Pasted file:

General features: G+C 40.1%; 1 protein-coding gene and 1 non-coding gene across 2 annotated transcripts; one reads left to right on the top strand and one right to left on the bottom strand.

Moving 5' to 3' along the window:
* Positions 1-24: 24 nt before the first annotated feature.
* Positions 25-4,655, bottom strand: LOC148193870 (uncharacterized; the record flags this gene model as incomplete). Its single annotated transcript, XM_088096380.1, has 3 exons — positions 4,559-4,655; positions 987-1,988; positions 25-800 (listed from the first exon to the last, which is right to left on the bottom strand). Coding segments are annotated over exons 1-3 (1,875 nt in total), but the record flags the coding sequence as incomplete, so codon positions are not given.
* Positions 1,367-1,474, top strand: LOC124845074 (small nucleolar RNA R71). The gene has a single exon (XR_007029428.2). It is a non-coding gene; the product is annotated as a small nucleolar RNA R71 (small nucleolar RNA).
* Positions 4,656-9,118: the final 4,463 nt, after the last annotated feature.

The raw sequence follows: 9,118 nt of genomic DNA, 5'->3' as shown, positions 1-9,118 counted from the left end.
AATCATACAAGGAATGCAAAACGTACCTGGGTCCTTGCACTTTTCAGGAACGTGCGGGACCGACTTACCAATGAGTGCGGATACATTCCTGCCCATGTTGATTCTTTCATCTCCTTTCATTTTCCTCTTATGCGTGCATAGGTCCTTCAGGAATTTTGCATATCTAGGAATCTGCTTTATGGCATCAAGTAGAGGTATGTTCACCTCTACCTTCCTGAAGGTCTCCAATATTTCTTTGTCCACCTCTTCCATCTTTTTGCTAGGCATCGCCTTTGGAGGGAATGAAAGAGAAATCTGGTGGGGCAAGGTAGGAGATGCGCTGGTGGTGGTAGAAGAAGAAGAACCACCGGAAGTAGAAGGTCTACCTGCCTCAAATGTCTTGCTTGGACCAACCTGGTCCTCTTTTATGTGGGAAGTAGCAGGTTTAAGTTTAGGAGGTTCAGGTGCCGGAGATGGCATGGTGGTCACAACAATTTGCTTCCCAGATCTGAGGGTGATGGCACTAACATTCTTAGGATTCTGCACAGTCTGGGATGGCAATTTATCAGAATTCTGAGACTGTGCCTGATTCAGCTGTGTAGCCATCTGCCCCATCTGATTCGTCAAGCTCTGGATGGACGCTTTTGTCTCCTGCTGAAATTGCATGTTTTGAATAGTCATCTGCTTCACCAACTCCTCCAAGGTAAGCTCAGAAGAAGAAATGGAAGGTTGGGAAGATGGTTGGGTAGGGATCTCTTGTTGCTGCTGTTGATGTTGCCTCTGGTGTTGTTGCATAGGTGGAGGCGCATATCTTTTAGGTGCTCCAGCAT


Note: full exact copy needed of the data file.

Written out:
General features: G+C 40.1%; 1 protein-coding gene and 1 non-coding gene across 2 annotated transcripts; one reads left to right on the top strand and one right to left on the bottom strand.

Moving 5' to 3' along the window:
* Positions 1-24: 24 nt before the first annotated feature.
* Positions 25-4,655, bottom strand: LOC148193870 (uncharacterized; the record flags this gene model as incomplete). Its single annotated transcript, XM_088096380.1, has 3 exons — positions 4,559-4,655; positions 987-1,988; positions 25-800 (listed from the first exon to the last, which is right to left on the bottom strand). Coding segments are annotated over exons 1-3 (1,875 nt in total), but the record flags the coding sequence as incomplete, so codon positions are not given.
* Positions 1,367-1,474, top strand: LOC124845074 (small nucleolar RNA R71). The gene has a single exon (XR_007029428.2). It is a non-coding gene; the product is annotated as a small nucleolar RNA R71 (small nucleolar RNA).
* Positions 4,656-9,118: the final 4,463 nt, after the last annotated feature.

The raw sequence follows: 9,118 nt of genomic DNA, 5'->3' as shown, positions 1-9,118 counted from the left end.
AATCATACAAGGAATGCAAAACGTACCTGGGTCCTTGCACTTTTCAGGAACGTGCGGGACCGACTTACCAATGAGTGCGGATACATTCCTGCCCATGTTGATTCTTTCATCTCCTTTCATTTTCCTCTTATGCGTGCATAGGTCCTTCAGGAATTTTGCATATCTAGGAATCTGCTTTATGGCATCAAGTAGAGGTATGTTCACCTCTACCTTCCTGAAGGTCTCCAATATTTCTTTGTCCACCTCTTCCATCTTTTTGCTAGGCATCGCCTTTGGAGGGAATGAAAGAGAAATCTGGTGGGGCAAGGTAGGAGATGCGCTGGTGGTGGTAGAAGAAGAAGAACCACCGGAAGTAGAAGGTCTACCTGCCTCAAATGTCTTGCTTGGACCAACCTGGTCCTCTTTTATGTGGGAAGTAGCAGGTTTAAGTTTAGGAGGTTCAGGTGCCGGAGATGGCATGGTGGTCACAACAATTTGCTTCCCAGATCTGAGGGTGATGGCACTAACATTCTTAGGATTCTGCACAGTCTGGGATGGCAATTTATCAGAATTCTGAGACTGTGCCTGATTCAGCTGTGTAGCCATCTGCCCCATCTGATTCGTCAAGCTCTGGATGGACGCTTTTGTCTCCTGCTGAAATTGCATGTTTTGAATAGTCATCTGCTTCACCAACTCCTCCAAGGTAAGCTCAGAAGAAGAAATGGAAGGTTGGGAAGATGGTTGGGTAGGGATCTCTTGTTGCTGCTGTTGATGTTGCCTCTGGTGTTGTTGCATAGGTGGAGGCGCATATCTTTTAGGTGCTCCAGCAT